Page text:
#119 - Is DSD hard to record?
#119 - Is DSD hard to record?
Some of our audiophile friends have been creating tutorial videos, equipment review videos, videos of measurement test... videos of videos. One interesting video comes from our friends at PS Audio who are champions of DSD audio. The video tries to answer the question "Is DSD hard to record?"
I applaud Paul McGowan for his efforts trying to explain a very difficult subject in less that 5 minutes on YouTube where comments can run rampant.. and on this particular video they did. I arrived at the video within the first 24 hours of posting and already there were thousands of views and lots of comments.
Funny thing about the comments were how many "anti DSD" commenters seemed to write in. In fact, I wondered why so many people who preferred PCM took the time to watch the video and comment negatively.
By the sound of the comments, it was pretty clear they have never really been in a studio environment to hear and compare or understand the challenges in the studio.
DSD isn't hard to record to. What difficult is the software we have available to provide customers what they want.. DSD256. Those systems are called DAWs - Digital Audio Workstations... like ProTools, Logic, Reaper - the list is endless when it comes to PCM. For DSD, there are only two I'm aware of.. The Sonoma and The Pyramix. The Sonoma no longer has support but many of us still use it for creating SACDs and work in DSD64. The Pyramiix started as a PCM recorder (and still is) then added features for it to be used to record up to DSD256.
The Sonoma had no problem with editing in DSD and changing volume levels while remaining in DSD. How they do it, I can't tell you... but I can say that it wouldn't be impossible to create software and hardware to accommodate DSD256 editing. It would cost about $5 million to create the company to build the software. Sure, you might get a software programmer for 1/10th that price to build one version of software, but I don't know any audio engineers willing to spend $500,000 for software plus more for upgrades to record. There isn't enough volume of sales to warrant that. Who knows... maybe there's an investor out there who has a passion and money is no object (please contact me!)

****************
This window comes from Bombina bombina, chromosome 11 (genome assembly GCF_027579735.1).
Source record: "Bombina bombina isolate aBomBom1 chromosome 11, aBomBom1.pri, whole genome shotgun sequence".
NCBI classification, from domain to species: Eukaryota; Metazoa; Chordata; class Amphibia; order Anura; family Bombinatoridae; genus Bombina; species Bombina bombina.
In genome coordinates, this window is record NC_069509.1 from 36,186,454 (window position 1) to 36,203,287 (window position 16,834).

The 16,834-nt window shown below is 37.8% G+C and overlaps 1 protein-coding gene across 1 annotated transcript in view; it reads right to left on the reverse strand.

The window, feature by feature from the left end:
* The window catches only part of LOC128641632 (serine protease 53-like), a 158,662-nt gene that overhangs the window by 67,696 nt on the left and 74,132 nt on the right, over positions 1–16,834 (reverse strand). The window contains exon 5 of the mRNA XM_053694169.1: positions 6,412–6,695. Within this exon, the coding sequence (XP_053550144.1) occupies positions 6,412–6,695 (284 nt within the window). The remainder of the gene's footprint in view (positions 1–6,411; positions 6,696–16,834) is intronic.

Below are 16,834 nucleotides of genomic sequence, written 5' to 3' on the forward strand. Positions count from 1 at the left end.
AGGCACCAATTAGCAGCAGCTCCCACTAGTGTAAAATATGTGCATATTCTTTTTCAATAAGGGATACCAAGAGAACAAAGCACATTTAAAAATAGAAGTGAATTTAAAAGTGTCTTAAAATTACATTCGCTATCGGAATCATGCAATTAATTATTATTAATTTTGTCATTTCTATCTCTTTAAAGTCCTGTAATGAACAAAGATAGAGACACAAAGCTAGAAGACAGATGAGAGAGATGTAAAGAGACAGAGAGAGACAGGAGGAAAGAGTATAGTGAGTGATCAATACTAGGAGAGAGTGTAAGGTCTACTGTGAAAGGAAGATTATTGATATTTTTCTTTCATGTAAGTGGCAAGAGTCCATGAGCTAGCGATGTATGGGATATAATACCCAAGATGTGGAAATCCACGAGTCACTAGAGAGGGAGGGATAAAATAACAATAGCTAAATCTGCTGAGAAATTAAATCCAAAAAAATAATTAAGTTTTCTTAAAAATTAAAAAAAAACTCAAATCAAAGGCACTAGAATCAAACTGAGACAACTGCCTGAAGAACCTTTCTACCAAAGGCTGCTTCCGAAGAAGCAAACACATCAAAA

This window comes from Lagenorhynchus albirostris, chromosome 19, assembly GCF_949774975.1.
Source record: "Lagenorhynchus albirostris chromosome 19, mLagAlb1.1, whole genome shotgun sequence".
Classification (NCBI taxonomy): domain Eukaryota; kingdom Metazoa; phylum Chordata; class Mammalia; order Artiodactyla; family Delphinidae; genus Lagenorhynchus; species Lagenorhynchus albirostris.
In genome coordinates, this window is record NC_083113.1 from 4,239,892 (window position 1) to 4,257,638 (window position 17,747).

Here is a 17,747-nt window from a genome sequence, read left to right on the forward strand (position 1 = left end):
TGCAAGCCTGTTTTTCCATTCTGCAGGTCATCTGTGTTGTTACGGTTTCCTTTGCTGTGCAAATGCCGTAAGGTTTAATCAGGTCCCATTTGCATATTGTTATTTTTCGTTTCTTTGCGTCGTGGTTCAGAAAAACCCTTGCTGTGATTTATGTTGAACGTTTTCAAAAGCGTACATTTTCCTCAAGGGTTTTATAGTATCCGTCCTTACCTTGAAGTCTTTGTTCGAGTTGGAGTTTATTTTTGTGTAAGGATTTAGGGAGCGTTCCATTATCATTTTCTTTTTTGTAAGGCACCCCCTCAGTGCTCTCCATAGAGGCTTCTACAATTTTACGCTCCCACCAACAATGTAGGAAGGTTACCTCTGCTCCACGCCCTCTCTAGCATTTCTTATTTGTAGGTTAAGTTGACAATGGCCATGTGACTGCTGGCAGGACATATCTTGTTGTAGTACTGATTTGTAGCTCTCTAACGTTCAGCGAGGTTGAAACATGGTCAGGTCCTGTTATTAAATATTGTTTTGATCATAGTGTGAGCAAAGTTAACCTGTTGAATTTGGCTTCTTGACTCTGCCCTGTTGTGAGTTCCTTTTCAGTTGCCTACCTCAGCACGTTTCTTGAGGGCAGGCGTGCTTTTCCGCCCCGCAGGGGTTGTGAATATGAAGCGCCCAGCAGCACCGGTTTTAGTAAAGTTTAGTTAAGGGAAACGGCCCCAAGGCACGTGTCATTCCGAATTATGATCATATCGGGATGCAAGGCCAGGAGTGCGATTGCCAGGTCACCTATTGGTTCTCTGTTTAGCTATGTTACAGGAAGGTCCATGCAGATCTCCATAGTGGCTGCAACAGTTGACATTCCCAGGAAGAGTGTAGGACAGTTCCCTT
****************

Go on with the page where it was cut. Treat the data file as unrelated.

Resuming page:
So, we're left with the Pyramix. Yes, we have to temporarily convert the DSD to DXD for the sections where gain changes or edits occur. But think of it like this... We are doing the work of telling the device what to do and using DXD as a temporary monitor. Once the edits and gains are in place, then you render the file back to DSD.... and yes it sound FANTASTICALLY better in DSD256 than in DXD.
We use an analog mixing console so the "mixing inside the box" isn't an issue for us at Blue Coast Records. I can say this... even when working ProTools or PCM, when ever plugins for EQs, compression, etx come into the picture, everything starts to take a downward slide. That's why I stay on the analog console with vintage effects and devices. It sounds better to my ears.
There is a clarity I miss when working in PCM or DXD or mixing in the box. Everything sounds 'small'.
Keep in mind, I'm not saying there is a right or wrong to how to mix or the choices people have made in this area. Some of it is pure financial reality of building a studio and how the world works with music these days on the computer.
While I still have a choice, I prefer to record to DSD or tape and mix through an analog console. That's just me.... everyone has a choice how they want to listen or record. Bottomline is that we all love music and well performed and recorded in any format is a good thing.
Founder and producer Blue Coast Records and Music